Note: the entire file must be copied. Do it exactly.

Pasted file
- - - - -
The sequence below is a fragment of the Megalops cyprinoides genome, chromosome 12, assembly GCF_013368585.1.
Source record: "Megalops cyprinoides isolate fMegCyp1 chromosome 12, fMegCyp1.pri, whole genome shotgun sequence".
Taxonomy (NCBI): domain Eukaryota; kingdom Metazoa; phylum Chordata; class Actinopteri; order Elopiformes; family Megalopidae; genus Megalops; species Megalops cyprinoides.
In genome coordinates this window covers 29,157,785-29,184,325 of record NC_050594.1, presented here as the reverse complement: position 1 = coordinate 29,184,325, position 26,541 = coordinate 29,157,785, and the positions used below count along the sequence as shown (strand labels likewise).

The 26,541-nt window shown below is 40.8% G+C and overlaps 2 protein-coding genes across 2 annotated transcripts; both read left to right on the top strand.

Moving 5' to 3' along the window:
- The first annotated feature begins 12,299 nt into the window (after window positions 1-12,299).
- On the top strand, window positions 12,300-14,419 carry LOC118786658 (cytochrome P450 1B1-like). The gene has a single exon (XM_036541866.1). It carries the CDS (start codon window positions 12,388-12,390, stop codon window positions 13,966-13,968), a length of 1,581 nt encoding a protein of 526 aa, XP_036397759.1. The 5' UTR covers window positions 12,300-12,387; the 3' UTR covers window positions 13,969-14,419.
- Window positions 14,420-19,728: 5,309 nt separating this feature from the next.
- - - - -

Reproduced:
The sequence below is a fragment of the Megalops cyprinoides genome, chromosome 12, assembly GCF_013368585.1.
Source record: "Megalops cyprinoides isolate fMegCyp1 chromosome 12, fMegCyp1.pri, whole genome shotgun sequence".
Taxonomy (NCBI): domain Eukaryota; kingdom Metazoa; phylum Chordata; class Actinopteri; order Elopiformes; family Megalopidae; genus Megalops; species Megalops cyprinoides.
In genome coordinates this window covers 29,157,785-29,184,325 of record NC_050594.1, presented here as the reverse complement: position 1 = coordinate 29,184,325, position 26,541 = coordinate 29,157,785, and the positions used below count along the sequence as shown (strand labels likewise).

The 26,541-nt window shown below is 40.8% G+C and overlaps 2 protein-coding genes across 2 annotated transcripts; both read left to right on the top strand.

Moving 5' to 3' along the window:
- The first annotated feature begins 12,299 nt into the window (after window positions 1-12,299).
- On the top strand, window positions 12,300-14,419 carry LOC118786658 (cytochrome P450 1B1-like). The gene has a single exon (XM_036541866.1). It carries the CDS (start codon window positions 12,388-12,390, stop codon window positions 13,966-13,968), a length of 1,581 nt encoding a protein of 526 aa, XP_036397759.1. The 5' UTR covers window positions 12,300-12,387; the 3' UTR covers window positions 13,969-14,419.
- Window positions 14,420-19,728: 5,309 nt separating this feature from the next.